Achieving education for all through standards, not standardisation

By Dr. Maria Ron Balsera, TaxEd Alliance Coordinator

The debate about standardisation in education has been reopened by a new study looking at evidence from Kenya. The concept of standardisation can refer to conforming to standards, but it can also refer to the application of a model of standardised mass production designed to increase productivity and reduce costs, epitomised by Fordism. While standardisation can lead to ensuring quality compliance and reduce the time and effort that goes into manufacturing, the aim of reducing cost has often led to the exploitation and dehumanisation of workers.

Although the type of standardisation promoted by Fordism, linked to close supervision, task segmentation and automation, has often resulted in cost-reduction and productivity boost, the increasing divide between the professionals designing the models and workers has also resulted in the frustration, alienation and deskilling in manual work, treating them as interchangeable parts of the machinery. Although teachers are often given more autonomy to employ a conducive pedagogy that caters for the students’ needs, some argue that they should follow standardised approaches reducing this autonomy.

Standards, however, refer to minimum conditions, such as the International Labour Organisation (ILO) standards, based on the equal dignity and worth of human beings and workers. In education, these standards require schools to have a healthy, hygienic and safe learning environment, with adequate water and sanitation facilities and healthy classrooms; to have an adequate ratio of students per teacher, as well as textbooks and other school materials; to have qualified teachers who are regularly trained, employed under good working conditions. Standards also refer to national curriculum content and pedagogy, among others.

However, the neoliberal ideology intrinsic to the human capital approach borrows from the standardisation model to reduce costs and increase productivity, often disregarding the standards mentioned above. Recurrent costs, namely teacher salaries, take the highest proportion of the education budgets, often 80-90%. That is why, when the aim is to reduce costs, different strategies, such as limiting the recruitment of teachers, increasing the number of students per teacher, freezing or cutting salaries, or employing lower or even non-qualified teachers (on short-term contracts) are commonplace. The so-called Low-Fee Private School (LFPS) chains have consistently employed unqualified teachers paying them much lower wages to save costs. Bridge International Academies (also known as NewGlobe) went a step further scripting classes for teachers to follow down to the smallest details, borrowing from the Fordist and McDonalds models, to offer “low-cost” schools while generating profits for their investors. Their model, promoted as social investments, attracted many donors at first, however, a series of scandals and unfulfilled promises seriously eroded donor support. Yet, a study conducted between 2016 and 2018 by a team which include the Nobel Laurate Michael Kremer, threatens to resurface this version of standardisation as a fruitful strategy to achieve learning gains with low investments.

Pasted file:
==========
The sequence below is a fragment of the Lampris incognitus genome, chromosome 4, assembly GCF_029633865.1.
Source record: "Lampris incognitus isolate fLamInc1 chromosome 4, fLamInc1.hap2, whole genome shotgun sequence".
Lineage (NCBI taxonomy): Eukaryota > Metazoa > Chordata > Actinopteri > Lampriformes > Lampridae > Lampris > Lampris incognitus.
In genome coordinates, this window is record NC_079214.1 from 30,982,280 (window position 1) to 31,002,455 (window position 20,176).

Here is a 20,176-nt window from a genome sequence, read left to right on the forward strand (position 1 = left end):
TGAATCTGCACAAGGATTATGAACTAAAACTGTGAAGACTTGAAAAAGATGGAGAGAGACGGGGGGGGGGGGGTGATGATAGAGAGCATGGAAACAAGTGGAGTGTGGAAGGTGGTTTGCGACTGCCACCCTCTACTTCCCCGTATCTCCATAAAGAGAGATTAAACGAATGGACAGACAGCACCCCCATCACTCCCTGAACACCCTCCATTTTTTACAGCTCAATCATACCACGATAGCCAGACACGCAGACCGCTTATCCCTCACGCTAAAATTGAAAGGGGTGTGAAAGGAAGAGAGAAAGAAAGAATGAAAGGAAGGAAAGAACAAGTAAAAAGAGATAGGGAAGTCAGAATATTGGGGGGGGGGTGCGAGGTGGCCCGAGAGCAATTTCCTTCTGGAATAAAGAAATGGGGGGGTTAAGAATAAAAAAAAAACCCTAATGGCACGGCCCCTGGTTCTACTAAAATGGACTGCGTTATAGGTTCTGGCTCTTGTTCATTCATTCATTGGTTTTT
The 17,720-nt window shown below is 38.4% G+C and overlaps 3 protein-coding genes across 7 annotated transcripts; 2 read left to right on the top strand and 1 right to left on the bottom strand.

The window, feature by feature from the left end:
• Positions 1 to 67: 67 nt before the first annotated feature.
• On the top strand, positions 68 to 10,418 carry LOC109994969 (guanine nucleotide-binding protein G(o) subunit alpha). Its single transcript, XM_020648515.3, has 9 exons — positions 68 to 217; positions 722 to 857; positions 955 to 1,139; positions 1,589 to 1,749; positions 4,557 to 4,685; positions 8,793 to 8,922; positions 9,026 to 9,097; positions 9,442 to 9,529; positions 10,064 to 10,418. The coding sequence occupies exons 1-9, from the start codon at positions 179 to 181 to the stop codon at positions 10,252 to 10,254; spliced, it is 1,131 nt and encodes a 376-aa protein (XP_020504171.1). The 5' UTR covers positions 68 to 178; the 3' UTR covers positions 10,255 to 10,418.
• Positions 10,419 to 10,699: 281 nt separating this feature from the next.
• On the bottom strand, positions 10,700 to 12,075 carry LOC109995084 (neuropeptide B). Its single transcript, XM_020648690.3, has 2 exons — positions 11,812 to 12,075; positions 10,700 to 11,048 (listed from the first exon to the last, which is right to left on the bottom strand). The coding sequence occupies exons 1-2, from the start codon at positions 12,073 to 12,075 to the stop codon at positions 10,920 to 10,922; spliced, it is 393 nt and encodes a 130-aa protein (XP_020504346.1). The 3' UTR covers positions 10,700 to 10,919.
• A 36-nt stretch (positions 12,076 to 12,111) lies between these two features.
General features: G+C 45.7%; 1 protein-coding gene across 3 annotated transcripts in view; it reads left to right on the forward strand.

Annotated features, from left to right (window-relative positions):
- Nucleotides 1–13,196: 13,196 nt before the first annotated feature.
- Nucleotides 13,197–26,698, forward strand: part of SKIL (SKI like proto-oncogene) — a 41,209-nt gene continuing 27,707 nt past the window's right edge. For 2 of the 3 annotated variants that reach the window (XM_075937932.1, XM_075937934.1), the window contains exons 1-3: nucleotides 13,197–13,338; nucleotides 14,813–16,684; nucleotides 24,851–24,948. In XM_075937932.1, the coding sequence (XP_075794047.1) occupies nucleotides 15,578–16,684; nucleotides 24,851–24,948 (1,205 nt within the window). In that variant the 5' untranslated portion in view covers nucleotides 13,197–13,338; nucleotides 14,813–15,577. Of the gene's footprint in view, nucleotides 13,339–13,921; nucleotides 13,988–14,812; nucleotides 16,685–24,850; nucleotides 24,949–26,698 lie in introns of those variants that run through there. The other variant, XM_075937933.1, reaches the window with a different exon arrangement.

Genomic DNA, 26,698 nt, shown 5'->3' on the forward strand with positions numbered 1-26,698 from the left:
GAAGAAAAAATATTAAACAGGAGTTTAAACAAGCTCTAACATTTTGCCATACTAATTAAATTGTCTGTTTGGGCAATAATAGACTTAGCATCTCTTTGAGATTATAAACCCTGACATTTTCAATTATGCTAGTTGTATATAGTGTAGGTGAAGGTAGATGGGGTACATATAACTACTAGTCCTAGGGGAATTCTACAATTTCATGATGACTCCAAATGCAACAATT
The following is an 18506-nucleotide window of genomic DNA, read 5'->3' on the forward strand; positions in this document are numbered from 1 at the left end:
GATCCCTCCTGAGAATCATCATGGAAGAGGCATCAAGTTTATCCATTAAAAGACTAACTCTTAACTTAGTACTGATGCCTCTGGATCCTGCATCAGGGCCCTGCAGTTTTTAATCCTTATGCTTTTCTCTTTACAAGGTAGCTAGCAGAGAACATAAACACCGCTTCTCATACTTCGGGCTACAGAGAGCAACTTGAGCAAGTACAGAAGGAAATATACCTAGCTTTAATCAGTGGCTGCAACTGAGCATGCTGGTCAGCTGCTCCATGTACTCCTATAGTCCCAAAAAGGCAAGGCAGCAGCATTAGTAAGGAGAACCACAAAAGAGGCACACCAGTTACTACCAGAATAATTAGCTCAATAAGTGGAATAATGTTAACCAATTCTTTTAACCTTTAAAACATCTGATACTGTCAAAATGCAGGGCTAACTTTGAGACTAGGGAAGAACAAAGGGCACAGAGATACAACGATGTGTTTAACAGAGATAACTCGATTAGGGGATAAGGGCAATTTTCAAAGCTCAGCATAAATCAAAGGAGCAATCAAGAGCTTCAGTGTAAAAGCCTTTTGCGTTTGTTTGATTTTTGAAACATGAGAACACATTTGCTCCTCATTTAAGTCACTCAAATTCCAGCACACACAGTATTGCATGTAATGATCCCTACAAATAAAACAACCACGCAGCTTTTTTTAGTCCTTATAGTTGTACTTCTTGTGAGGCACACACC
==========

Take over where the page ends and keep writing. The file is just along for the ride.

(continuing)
I will not be criticising the study in this short blog; however, it is important to point out that their conclusions are highly concerning, going beyond an academic paper and entering into policy making. The findings claim significant learning gains that they attribute to standardisation, especially to the highly scripted curriculum and supervision mechanisms. However, they seem to omit the effects of much lower pupil-per-teacher ratio and much longer teaching hours, among other essential factors – which many others would recognise as key factors for improving learning. The lack of criticism, and in some cases, the celebration of the violation of labour standards of BIA’s teachers, including salaries below the minimum wage, extended working hours, among them, are deeply disturbing.

Many CSOs are mobilising urging policy makers not to draw conclusions based on this study.

Rather than standardisation, defenders of education should focus on upholding standards, particularly national minimum standards and human rights, including the Abidjan Principles. Education must be available, accessible, acceptable, and adaptable. It should aim at the full development of the human personality and respect for human rights. Teachers’ labour conditions must also be protected. Teachers’ rights are human rights and teachers are a fundamental part and investment in education. Prioritising cost-saving at the expense of human rights is not only morally wrong, but it is also a terrible economic strategy. Investing in education is not only one of the soundest investments that a country can make, but it is also a human rights obligation (states must use their maximum available resources to guarantee the right to education).  Furthermore, we should stop thinking that there is not enough money to adequately fund education. The TaxEd Alliance, among others, have repeatedly shown that if governments worldwide were to tackle illicit financial flows and global tax abuse (an estimated $483 billion lost to tax per year), there would be plenty of sustainable funding not only for education but for other public services and rights.

Let’s not get side-tracked by tempting sirens that offer low-cost simple solutions to long standing problems. The best way to increase learning and guarantee education for all is investing in public education, investing in teachers, and increasing the size, share, sensitivity, and scrutiny of the education budget. Up with standards and down with standardisation!

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